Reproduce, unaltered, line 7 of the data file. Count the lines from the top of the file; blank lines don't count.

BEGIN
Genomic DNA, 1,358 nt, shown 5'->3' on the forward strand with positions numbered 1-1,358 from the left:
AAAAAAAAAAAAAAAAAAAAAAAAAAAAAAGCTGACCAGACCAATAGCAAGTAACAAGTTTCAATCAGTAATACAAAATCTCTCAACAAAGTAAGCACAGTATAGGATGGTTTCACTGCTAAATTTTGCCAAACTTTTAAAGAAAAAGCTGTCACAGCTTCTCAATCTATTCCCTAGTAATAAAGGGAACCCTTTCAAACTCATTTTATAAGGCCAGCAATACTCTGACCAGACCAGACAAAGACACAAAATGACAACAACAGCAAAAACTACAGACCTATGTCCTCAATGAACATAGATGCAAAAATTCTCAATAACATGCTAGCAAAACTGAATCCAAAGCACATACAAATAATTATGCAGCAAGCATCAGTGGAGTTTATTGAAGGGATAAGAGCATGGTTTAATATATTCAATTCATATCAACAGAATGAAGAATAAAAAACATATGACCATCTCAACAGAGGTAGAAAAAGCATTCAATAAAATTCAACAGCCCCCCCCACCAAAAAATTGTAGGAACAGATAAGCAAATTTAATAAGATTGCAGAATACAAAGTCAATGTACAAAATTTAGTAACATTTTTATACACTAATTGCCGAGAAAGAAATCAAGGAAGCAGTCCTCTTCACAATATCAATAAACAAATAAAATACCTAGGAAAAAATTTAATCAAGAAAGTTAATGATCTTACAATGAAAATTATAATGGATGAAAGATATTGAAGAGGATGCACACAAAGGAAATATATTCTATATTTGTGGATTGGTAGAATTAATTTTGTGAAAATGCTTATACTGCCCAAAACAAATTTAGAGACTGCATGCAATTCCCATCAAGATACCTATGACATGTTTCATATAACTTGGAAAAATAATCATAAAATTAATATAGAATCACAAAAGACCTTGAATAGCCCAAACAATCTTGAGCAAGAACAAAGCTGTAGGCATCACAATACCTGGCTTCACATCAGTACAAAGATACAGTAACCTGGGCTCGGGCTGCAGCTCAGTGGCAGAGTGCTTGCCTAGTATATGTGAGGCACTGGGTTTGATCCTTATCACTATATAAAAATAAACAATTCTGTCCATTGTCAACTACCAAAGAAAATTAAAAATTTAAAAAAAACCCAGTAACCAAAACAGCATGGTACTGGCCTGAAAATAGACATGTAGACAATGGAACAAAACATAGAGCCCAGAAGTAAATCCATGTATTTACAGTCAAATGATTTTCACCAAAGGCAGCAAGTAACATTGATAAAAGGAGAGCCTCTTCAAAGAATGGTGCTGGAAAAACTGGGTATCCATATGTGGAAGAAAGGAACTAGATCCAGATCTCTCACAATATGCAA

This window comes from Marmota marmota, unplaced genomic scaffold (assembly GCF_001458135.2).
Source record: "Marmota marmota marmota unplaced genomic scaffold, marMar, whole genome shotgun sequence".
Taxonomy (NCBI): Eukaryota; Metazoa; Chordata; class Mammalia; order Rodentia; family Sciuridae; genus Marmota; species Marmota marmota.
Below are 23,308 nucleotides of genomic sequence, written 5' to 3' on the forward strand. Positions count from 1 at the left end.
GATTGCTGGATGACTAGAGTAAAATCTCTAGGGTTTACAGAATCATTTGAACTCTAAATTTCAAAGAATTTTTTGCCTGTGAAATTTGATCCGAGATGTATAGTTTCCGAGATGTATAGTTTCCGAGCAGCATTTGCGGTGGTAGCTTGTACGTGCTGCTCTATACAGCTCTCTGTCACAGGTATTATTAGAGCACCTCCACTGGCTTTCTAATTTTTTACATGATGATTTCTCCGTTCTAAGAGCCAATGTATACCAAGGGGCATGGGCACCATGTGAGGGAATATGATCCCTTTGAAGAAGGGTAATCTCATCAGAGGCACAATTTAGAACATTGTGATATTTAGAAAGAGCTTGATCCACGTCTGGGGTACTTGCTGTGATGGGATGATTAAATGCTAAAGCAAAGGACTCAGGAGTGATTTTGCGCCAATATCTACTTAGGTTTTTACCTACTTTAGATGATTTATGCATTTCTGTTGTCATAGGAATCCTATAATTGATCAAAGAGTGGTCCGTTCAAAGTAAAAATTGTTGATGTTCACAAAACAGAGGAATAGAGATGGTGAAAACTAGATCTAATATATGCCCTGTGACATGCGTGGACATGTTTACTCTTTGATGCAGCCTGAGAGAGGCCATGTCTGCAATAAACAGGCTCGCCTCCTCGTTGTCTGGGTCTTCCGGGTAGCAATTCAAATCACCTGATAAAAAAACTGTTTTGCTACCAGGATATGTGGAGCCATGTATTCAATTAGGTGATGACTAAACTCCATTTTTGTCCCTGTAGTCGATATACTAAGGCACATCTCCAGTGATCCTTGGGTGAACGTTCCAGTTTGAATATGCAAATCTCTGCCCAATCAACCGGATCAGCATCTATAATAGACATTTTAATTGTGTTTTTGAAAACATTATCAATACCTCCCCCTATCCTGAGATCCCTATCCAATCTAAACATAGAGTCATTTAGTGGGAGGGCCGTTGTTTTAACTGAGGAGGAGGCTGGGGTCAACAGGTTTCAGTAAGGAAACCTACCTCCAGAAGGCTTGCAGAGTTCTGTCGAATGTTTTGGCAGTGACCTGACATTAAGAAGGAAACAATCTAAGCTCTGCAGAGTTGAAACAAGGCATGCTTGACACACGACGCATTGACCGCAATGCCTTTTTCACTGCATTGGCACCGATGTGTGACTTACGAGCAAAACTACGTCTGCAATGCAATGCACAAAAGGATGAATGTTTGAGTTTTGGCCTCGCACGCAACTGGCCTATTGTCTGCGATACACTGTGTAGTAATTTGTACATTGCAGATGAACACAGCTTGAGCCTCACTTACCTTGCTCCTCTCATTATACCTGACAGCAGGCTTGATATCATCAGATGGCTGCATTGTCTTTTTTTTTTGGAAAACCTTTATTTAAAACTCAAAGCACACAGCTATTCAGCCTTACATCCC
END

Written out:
GATTGCTGGATGACTAGAGTAAAATCTCTAGGGTTTACAGAATCATTTGAACTCTAAATTTCAAAGAATTTTTTGCCTGTGAAATTTGATCCGAGATGTATAGTTTCCGAGATGTATAGTTTCCGAGCAGCATTTGCGGTGGTAGCTTGTACGTGCTGCTCTATACAGCTCTCTGTCACAGGTATTATTAGAGCACCTCCACTGGCTTTCTAATTTTTTACATGATGATTTCTCCGTTCTAAGAGCCAATGTATACCAAGGGGCATGGGCACCATGTGAGGGAATATGATCCCTTTGAAGAAGGGTAATCTCATCAGAGGCACAATTTAGAACATTGTGATATTTAGAAAGAGCTTGATCCACGTCTGGGGTACTTGCTGTGATGGGATGATTAAATGCTAAAGCAAAGGACTCAGGAGTGATTTTGCGCCAATATCTACTTAGGTTTTTACCTACTTTAGATGATTTATGCATTTCTGTTGTCATAGGAATCCTATAATTGATCAAAGAGTGGTCCGTTCAAAGTAAAAATTGTTGATGTTCACAAAACAGAGGAATAGAGATGGTGAAAACTAGATCTAATATATGCCCTGTGACATGCGTGGACATGTTTACTCTTTGATGCAGCCTGAGAGAGGCCATGTCTGCAATAAACAGGCTCGCCTCCTCGTTGTCTGGGTCTTCCGGGTAGCAATTCAAATCACCTGATAAAAAAACTGTTTTGCTACCAGGATATGTGGAGCCATGTATTCAATTAGGTGATGACTAAACTCCATTTTTGTCCCTGTAGTCGATATACTAAGGCACATCTCCAGTGATCCTTGGGTGAACGTTCCAGTTTGAATATGCAAATCTCTGCCCAATCAACCGGATCAGCATCTATAATAGACATTTTAATTGTGTTTTTGAAAACATTATCAATACCTCCCCCTATCCTGAGATCCCTATCCAATCTAAACATAGAGTCATTTAGTGGGAGGGCCGTTGTTTTAACTGAGGAGGAGGCTGGGGTCAACAGGTTTCAGTAAGGAAACCTACCTCCAGAAGGCTTGCAGAGTTCTGTCGAATGTTTTGGCAGTGACCTGACATTAAGAAGGAAACAATCTAAGCTCTGCAGAGTTGAAACAAGGCATGCTTGACACACGACGCATTGACCGCAATGCCTTTTTCACTGCATTGGCACCGATGTGTGACTTACGAGCAAAACTACGTCTGCAATGCAATGCACAAAAGGATGAATGTTTGAGTTTTGGCCTCGCACGCAACTGGCCTATTGTCTGCGATACACTGTGTAGTAATTTGTACATTGCAGATGAACACAGCTTGAGCCTCACTTACCTTGCTCCTCTCATTATACCTGACAGCAGGCTTGATATCATCAGATGGCTGCATTGTCTTTTTTTTTTGGAAAACCTTTATTTAAAACTCAAAGCACACAGCTATTCAGCCTTACATCCC